Comparative Effectiveness of Glucose-Lowering Drugs for Type 2 Diabetes: A Systematic Review and Network Meta-analysis

Ann Intern Med. 2020 Jun 30. doi: 10.7326/M20-0864. Online ahead of print.

Abstract

Background: Several pharmacologic options for type 2 diabetes are available.

Purpose: To compare benefits and harms of glucose-lowering drugs in adults with type 2 diabetes.

Data sources: Several databases from inception through 18 December 2019 and ClinicalTrials.gov on 10 April 2020.

Study selection: English-language randomized trials that had at least 24 weeks of intervention and assessed the effects of glucose-lowering drugs on mortality, glycemic, and vascular outcomes.

Data extraction: Pairs of reviewers extracted data and appraised risk of bias.

Data synthesis: 453 trials assessing 21 antidiabetic interventions from 9 drug classes were included. Interventions included monotherapies (134 trials), add-on to metformin-based therapies (296 trials), and monotherapies versus add-on to metformin therapies (23 trials). There were no differences between treatments in drug-naive patients at low cardiovascular risk. Insulin regimens and specific glucagon-like peptide-1 receptor agonists (GLP-1 RAs) added to metformin-based background therapy produced the greatest reductions in hemoglobin A1c level. In patients at low cardiovascular risk receiving metformin-based background treatment (298 trials), there were no clinically meaningful differences between treatments for mortality and vascular outcomes. In patients at increased cardiovascular risk receiving metformin-based background treatment (21 trials), oral semaglutide, empagliflozin, liraglutide, extended-release exenatide, and dapagliflozin reduced all-cause mortality. Oral semaglutide, empagliflozin, and liraglutide also reduced cardiovascular death. Odds of stroke were lower with subcutaneous semaglutide and dulaglutide. Sodium-glucose cotransporter-2 (SGLT-2) inhibitors reduced heart failure hospitalization and end-stage renal disease. Subcutaneous semaglutide and canagliflozin increased diabetic retinopathy and amputation, respectively.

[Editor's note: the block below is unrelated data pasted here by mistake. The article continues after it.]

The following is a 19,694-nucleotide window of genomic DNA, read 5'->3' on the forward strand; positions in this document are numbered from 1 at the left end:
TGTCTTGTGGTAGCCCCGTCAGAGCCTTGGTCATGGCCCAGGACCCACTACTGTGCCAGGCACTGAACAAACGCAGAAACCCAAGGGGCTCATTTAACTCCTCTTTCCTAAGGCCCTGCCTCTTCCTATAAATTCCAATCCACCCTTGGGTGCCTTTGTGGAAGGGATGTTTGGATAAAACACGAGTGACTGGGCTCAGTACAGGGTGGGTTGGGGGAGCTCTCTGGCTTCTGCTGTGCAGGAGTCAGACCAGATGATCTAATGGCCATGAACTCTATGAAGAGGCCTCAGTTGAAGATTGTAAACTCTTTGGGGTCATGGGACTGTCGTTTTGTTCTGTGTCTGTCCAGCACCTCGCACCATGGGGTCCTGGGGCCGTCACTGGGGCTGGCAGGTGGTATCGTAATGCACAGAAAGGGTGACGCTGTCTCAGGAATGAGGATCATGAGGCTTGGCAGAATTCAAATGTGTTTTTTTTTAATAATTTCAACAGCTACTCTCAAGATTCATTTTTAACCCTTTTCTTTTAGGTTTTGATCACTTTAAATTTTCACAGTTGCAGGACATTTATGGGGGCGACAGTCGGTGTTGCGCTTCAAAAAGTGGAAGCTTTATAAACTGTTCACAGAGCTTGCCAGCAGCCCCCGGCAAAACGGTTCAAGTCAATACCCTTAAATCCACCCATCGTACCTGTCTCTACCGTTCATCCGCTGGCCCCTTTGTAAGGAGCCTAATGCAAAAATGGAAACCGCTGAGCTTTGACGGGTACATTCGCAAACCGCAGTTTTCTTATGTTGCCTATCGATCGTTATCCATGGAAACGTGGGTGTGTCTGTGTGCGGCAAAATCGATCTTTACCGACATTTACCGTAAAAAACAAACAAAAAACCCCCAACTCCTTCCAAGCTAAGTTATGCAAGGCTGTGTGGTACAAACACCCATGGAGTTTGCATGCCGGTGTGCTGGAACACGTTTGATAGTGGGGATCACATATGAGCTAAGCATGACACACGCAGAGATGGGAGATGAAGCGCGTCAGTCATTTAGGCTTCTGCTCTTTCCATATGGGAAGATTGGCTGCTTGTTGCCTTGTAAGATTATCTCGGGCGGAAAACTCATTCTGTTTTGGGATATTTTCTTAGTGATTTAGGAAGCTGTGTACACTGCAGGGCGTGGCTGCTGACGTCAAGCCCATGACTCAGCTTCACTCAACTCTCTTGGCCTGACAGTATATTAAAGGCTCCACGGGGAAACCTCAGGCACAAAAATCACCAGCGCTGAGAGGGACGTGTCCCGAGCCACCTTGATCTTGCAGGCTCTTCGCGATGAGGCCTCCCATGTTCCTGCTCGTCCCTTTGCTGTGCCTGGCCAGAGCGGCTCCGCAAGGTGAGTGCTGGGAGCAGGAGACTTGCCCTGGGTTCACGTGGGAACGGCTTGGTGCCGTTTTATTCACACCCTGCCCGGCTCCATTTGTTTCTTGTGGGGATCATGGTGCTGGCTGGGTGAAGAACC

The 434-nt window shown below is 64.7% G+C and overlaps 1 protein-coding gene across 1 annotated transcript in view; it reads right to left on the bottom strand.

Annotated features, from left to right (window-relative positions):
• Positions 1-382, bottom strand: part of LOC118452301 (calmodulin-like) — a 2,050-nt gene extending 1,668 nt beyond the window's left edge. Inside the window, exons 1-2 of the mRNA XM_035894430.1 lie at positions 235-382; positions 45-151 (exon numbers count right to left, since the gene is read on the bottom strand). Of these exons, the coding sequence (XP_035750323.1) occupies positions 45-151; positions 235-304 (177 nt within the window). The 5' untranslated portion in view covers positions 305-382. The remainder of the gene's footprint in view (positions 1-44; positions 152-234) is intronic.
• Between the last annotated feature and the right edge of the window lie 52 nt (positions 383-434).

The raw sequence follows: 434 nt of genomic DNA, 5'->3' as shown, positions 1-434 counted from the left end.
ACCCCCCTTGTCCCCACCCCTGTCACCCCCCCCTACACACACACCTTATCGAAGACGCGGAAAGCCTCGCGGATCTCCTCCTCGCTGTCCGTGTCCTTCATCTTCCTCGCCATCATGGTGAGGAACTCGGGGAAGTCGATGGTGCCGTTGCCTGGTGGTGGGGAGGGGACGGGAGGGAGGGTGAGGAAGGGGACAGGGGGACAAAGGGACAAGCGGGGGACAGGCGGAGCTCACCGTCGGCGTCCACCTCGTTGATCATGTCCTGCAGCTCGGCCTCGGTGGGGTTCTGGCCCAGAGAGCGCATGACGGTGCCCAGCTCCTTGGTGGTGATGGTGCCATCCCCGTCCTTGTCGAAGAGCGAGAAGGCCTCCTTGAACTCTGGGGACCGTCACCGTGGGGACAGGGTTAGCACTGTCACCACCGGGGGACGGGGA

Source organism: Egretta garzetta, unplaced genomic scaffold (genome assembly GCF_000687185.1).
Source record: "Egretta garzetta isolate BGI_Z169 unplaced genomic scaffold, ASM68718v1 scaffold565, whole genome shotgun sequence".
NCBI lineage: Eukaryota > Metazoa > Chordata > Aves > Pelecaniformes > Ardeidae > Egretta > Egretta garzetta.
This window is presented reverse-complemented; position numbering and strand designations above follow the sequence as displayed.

Limitation: Inconsistent definitions of cardiovascular risk and low-level confidence in some estimates for patients at low cardiovascular risk.

Conclusion: In diabetic patients at low cardiovascular risk, no treatment differs from placebo for vascular outcomes. In patients at increased cardiovascular risk receiving metformin-based background therapy, specific GLP-1 RAs and SGLT-2 inhibitors have a favorable effect on certain cardiovascular outcomes.

Primary funding source: European Foundation for the Study of Diabetes, supported by an unrestricted educational grant from AstraZeneca. (PROSPERO: CRD42019122043).